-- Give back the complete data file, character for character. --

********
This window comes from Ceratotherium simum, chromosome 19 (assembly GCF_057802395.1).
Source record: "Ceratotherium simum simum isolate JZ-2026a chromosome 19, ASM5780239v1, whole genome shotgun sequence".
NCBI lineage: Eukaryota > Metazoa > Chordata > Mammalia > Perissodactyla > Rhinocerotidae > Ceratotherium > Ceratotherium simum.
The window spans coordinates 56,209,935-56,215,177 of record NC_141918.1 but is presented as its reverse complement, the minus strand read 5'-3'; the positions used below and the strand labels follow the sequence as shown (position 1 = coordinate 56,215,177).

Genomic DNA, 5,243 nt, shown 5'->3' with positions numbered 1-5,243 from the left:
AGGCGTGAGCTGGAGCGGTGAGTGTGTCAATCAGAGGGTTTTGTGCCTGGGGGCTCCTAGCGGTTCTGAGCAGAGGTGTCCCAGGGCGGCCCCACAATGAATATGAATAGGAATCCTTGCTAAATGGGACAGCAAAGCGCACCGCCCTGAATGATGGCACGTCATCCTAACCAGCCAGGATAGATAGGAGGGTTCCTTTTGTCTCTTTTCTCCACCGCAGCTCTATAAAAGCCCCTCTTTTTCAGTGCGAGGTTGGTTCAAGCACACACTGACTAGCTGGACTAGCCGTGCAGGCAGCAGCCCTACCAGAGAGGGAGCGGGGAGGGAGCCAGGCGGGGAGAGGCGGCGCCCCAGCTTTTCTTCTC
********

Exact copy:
This window comes from Ceratotherium simum, chromosome 19 (assembly GCF_057802395.1).
Source record: "Ceratotherium simum simum isolate JZ-2026a chromosome 19, ASM5780239v1, whole genome shotgun sequence".
NCBI lineage: Eukaryota > Metazoa > Chordata > Mammalia > Perissodactyla > Rhinocerotidae > Ceratotherium > Ceratotherium simum.
The window spans coordinates 56,209,935-56,215,177 of record NC_141918.1 but is presented as its reverse complement, the minus strand read 5'-3'; the positions used below and the strand labels follow the sequence as shown (position 1 = coordinate 56,215,177).

Genomic DNA, 5,243 nt, shown 5'->3' with positions numbered 1-5,243 from the left:
AGGCGTGAGCTGGAGCGGTGAGTGTGTCAATCAGAGGGTTTTGTGCCTGGGGGCTCCTAGCGGTTCTGAGCAGAGGTGTCCCAGGGCGGCCCCACAATGAATATGAATAGGAATCCTTGCTAAATGGGACAGCAAAGCGCACCGCCCTGAATGATGGCACGTCATCCTAACCAGCCAGGATAGATAGGAGGGTTCCTTTTGTCTCTTTTCTCCACCGCAGCTCTATAAAAGCCCCTCTTTTTCAGTGCGAGGTTGGTTCAAGCACACACTGACTAGCTGGACTAGCCGTGCAGGCAGCAGCCCTACCAGAGAGGGAGCGGGGAGGGAGCCAGGCGGGGAGAGGCGGCGCCCCAGCTTTTCTTCTC